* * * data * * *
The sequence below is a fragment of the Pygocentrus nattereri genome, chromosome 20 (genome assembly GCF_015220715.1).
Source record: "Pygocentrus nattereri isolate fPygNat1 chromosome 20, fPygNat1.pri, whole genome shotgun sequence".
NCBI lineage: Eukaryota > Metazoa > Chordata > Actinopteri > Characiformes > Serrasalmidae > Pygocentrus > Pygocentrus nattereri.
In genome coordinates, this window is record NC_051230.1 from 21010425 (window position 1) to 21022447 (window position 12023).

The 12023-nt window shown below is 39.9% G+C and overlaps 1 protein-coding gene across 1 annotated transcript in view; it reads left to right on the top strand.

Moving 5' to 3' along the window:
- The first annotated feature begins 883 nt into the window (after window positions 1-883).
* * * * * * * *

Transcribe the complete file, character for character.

The sequence below is a fragment of the Pygocentrus nattereri genome, chromosome 20 (genome assembly GCF_015220715.1).
Source record: "Pygocentrus nattereri isolate fPygNat1 chromosome 20, fPygNat1.pri, whole genome shotgun sequence".
NCBI lineage: Eukaryota > Metazoa > Chordata > Actinopteri > Characiformes > Serrasalmidae > Pygocentrus > Pygocentrus nattereri.
In genome coordinates, this window is record NC_051230.1 from 21010425 (window position 1) to 21022447 (window position 12023).

The 12023-nt window shown below is 39.9% G+C and overlaps 1 protein-coding gene across 1 annotated transcript in view; it reads left to right on the top strand.

Moving 5' to 3' along the window:
- The first annotated feature begins 883 nt into the window (after window positions 1-883).